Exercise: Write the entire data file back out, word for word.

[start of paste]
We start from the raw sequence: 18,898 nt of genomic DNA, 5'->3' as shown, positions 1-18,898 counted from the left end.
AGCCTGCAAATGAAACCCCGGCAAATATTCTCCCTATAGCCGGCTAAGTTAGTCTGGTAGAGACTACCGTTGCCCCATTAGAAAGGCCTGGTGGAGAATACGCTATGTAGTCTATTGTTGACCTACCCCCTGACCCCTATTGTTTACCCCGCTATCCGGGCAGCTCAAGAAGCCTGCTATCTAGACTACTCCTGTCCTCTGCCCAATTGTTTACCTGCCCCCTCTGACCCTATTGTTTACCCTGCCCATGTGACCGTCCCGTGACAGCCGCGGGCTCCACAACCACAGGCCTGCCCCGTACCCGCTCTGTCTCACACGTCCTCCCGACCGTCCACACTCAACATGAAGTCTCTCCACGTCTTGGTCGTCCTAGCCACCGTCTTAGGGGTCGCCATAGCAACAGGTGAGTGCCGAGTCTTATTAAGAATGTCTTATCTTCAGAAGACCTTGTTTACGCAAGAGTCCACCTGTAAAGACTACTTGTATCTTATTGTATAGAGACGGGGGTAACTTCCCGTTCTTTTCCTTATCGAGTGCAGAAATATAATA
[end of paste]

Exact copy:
We start from the raw sequence: 18,898 nt of genomic DNA, 5'->3' as shown, positions 1-18,898 counted from the left end.
AGCCTGCAAATGAAACCCCGGCAAATATTCTCCCTATAGCCGGCTAAGTTAGTCTGGTAGAGACTACCGTTGCCCCATTAGAAAGGCCTGGTGGAGAATACGCTATGTAGTCTATTGTTGACCTACCCCCTGACCCCTATTGTTTACCCCGCTATCCGGGCAGCTCAAGAAGCCTGCTATCTAGACTACTCCTGTCCTCTGCCCAATTGTTTACCTGCCCCCTCTGACCCTATTGTTTACCCTGCCCATGTGACCGTCCCGTGACAGCCGCGGGCTCCACAACCACAGGCCTGCCCCGTACCCGCTCTGTCTCACACGTCCTCCCGACCGTCCACACTCAACATGAAGTCTCTCCACGTCTTGGTCGTCCTAGCCACCGTCTTAGGGGTCGCCATAGCAACAGGTGAGTGCCGAGTCTTATTAAGAATGTCTTATCTTCAGAAGACCTTGTTTACGCAAGAGTCCACCTGTAAAGACTACTTGTATCTTATTGTATAGAGACGGGGGTAACTTCCCGTTCTTTTCCTTATCGAGTGCAGAAATATAATA